How business is changing for a post-pandemic world
Americans for the most part are shaking off the effect of COVID-19-related doldrums and government-ordered restrictions – and after taxiing around the economic airport for more than a year, the U.S. economy is taking off toward recovery.
In some cases, businesses weren’t at the gate when boarding for reopening the economy took place – because it came earlier than expected – and now they’re in a mad dash, along with many others, to fashion a plan to get their business into the thick of things.
What follows are several issues about which businesses should be thinking in what is a pretty much post-COVID environment. Whether you do or don’t, you can be reasonably sure your competitors are thinking about them.
“As COVID-19 wanes, employers are accelerating the use of robots,” said a May 4, 2021, Los Angeles Times headline. Many employers, after the nightmare of worrying about employees they had to let go or furlough, are now worrying about how they’re going to find enough good employees to staff their businesses. Automation is being examined by an increasing percentage of companies as a means of reducing dependence on human beings.
One factor is the need for consistency in product cost, production, and distribution. Another is that the more people, the more potential for disturbance in the economic force. Robots, kiosks and electronic self-service systems don’t require paychecks, health care, 401(k) plans, vacations, or other fringe benefits, all of which are among the highest costs for businesses.
A few years ago President Barack Obama was criticized about not caring about bank employees because he mentioned that they were being replaced by ATMs. Obama wasn’t showing a lack of compassion: He stated a fact. The fact is that COVID-19 is causing businesses to consider how many people they need, for how long they’ll need them – or how they can be replaced.
Zoom and other internet-based meeting sites filled a niche, enabling employees working remotely to meet and conference. There’s a personal element that videoconferencing can’t replace; however, there is no disputing the cost differential, and the cost is a bottom-line consideration.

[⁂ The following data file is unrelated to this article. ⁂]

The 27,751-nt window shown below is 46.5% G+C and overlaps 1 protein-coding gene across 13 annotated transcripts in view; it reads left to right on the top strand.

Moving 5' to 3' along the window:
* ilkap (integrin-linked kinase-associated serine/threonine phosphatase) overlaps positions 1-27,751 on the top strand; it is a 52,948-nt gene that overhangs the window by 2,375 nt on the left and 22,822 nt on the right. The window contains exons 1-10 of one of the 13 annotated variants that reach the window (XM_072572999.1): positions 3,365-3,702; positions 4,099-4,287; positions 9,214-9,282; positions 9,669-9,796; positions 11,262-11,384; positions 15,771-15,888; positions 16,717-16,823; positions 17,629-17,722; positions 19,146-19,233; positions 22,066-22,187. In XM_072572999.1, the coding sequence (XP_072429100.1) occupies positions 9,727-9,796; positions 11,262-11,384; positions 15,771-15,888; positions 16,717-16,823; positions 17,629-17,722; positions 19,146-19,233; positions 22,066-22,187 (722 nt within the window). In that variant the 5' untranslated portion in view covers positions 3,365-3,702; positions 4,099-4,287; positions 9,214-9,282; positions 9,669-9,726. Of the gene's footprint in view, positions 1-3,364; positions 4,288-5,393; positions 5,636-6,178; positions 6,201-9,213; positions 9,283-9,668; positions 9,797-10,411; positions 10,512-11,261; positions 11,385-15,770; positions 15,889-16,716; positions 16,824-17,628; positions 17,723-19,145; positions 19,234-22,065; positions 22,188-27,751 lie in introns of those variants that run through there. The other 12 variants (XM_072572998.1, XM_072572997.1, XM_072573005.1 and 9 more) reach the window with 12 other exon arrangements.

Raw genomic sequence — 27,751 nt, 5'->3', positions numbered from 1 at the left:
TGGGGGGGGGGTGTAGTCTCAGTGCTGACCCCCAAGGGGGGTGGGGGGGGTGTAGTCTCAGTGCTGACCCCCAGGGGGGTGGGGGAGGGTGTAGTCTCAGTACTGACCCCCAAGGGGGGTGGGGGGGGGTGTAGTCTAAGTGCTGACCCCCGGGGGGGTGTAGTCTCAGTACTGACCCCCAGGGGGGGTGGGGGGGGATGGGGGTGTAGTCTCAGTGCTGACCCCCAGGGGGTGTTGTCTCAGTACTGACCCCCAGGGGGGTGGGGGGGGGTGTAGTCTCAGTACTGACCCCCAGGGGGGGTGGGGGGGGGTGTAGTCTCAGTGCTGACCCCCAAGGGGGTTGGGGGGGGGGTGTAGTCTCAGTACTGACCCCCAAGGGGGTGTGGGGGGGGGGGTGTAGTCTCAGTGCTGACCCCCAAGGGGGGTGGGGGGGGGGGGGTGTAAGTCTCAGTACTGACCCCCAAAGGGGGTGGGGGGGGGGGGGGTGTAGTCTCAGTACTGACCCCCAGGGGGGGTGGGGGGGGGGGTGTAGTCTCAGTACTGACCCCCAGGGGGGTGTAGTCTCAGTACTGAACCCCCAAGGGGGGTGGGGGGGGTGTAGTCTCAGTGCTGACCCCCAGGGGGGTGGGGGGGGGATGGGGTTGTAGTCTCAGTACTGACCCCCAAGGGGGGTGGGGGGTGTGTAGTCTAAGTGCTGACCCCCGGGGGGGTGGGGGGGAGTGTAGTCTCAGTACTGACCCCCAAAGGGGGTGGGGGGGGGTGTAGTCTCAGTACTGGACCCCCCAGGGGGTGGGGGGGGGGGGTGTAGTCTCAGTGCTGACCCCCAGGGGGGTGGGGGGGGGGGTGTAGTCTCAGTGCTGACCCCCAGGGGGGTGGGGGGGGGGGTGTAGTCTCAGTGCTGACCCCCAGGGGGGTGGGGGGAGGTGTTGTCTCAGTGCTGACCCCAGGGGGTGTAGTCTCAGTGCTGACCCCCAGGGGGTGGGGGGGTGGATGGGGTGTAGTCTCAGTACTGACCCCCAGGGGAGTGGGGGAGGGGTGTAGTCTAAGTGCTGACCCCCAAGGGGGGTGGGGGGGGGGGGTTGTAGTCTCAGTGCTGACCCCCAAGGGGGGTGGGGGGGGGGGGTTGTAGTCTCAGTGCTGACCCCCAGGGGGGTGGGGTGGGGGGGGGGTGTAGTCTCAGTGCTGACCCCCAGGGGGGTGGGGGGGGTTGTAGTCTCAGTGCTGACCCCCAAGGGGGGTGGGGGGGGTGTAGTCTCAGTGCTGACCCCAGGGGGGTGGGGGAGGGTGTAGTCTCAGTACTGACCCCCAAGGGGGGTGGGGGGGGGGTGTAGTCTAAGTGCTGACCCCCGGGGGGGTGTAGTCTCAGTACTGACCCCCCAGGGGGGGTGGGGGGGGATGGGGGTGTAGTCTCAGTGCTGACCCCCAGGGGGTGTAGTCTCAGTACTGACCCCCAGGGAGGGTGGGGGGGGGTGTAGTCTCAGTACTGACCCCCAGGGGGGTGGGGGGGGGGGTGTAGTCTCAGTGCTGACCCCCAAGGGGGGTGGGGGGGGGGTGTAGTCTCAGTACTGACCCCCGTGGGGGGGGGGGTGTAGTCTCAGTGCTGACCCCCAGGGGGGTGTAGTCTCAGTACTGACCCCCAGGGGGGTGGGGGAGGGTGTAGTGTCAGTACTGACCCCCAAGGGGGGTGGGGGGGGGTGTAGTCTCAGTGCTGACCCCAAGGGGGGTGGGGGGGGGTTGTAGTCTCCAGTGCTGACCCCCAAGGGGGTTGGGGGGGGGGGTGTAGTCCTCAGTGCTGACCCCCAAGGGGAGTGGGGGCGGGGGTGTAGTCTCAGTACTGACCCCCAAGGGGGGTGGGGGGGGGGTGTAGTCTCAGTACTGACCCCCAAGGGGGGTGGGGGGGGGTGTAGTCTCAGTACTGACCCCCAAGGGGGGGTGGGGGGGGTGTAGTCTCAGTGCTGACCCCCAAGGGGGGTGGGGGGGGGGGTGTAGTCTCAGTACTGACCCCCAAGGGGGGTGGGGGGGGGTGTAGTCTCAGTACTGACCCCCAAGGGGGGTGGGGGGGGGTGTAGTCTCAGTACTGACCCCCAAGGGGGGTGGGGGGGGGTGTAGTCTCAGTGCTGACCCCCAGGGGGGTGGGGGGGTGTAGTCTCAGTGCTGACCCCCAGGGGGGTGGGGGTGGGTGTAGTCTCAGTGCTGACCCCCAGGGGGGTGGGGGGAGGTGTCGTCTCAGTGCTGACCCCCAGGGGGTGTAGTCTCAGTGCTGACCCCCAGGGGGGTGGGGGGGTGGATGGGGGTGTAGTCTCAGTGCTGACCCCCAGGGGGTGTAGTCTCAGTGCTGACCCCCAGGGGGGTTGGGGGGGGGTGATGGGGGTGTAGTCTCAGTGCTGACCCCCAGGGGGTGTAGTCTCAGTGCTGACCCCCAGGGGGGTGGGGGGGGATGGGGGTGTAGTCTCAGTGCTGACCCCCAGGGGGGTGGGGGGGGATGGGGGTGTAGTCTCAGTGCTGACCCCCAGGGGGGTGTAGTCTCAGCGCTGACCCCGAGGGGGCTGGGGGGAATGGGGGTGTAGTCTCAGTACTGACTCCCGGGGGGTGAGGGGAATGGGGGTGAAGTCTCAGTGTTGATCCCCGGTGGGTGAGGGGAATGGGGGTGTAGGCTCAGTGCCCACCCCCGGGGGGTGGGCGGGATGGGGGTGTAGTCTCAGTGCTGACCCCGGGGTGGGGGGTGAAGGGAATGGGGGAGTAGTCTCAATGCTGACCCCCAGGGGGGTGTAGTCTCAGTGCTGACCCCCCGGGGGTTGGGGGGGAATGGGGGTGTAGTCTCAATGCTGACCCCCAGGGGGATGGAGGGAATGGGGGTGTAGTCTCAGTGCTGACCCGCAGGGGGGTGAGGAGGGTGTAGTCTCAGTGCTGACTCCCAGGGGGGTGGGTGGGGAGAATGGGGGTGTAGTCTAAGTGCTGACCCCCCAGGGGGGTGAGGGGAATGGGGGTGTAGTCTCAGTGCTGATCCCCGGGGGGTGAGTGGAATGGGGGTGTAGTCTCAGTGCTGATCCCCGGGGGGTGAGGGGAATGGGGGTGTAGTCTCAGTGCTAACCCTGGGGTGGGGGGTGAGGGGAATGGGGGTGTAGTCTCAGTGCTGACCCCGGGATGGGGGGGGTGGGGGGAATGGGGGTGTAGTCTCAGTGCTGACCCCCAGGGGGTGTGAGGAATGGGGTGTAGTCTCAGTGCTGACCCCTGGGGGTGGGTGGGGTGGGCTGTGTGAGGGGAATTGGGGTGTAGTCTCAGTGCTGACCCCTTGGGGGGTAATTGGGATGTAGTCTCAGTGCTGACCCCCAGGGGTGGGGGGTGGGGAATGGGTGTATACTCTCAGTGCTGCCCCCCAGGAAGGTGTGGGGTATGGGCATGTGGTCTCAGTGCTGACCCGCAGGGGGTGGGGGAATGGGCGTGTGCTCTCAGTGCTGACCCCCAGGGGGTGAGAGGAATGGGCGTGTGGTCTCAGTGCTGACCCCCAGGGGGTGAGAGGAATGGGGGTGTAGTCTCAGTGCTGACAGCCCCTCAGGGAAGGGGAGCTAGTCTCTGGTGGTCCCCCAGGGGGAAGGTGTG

Business travel bye-bye
Bill Gates said last December that perhaps 50% of business travel was gone for good, but that’s just his guess. There were predictions after the terrorist attacks of Sept. 11, 2001, that air travel would never fully return, but it did. Nevertheless, though it’s bad news for some sectors of the economy (hotels, travel booking agencies and sites, restaurants, to name three) there’s a financial incentive for companies to find ways to reduce business travel.
The contact-free world
Businesses should consider the costs and advantages to continuing, at least partially, the contact-free desires of a percentage of their customer base. The pandemic made “contact-free” a desirable – or demanded – service. COVID-19 is diminished, but not gone. And many people who’ve grown secure in maintaining personal separation won’t be quickly lured back to rubbing shoulders with fellow consumers.
Exploring new staffing and safety methods
Data show that a significant number of employees prefer working from home. Many businesses have reduced their staffing. Fewer employees or remote working is a savings, but there’s a potential cost to that savings: Increased demands on remaining employees, a loss of corporate culture and identity, weakened co-worker relationships – and, possibly, loyalty – can accompany such employee conversions.
There’s a tangible and intangible cost and benefit to each item on this list. They are issues business owners can discuss with managers, accountants and business consultants. Doing so may help your business to fly higher, faster, toward your business goals – and not be on the ground as your competitors reach cruising altitude.
Jimmy Rodefer is CEO of Rodefer Moss & Co., headquartered in Knoxville, and with offices in Tennessee and Virginia. Contact him at www.rodefermoss.com/Knoxville.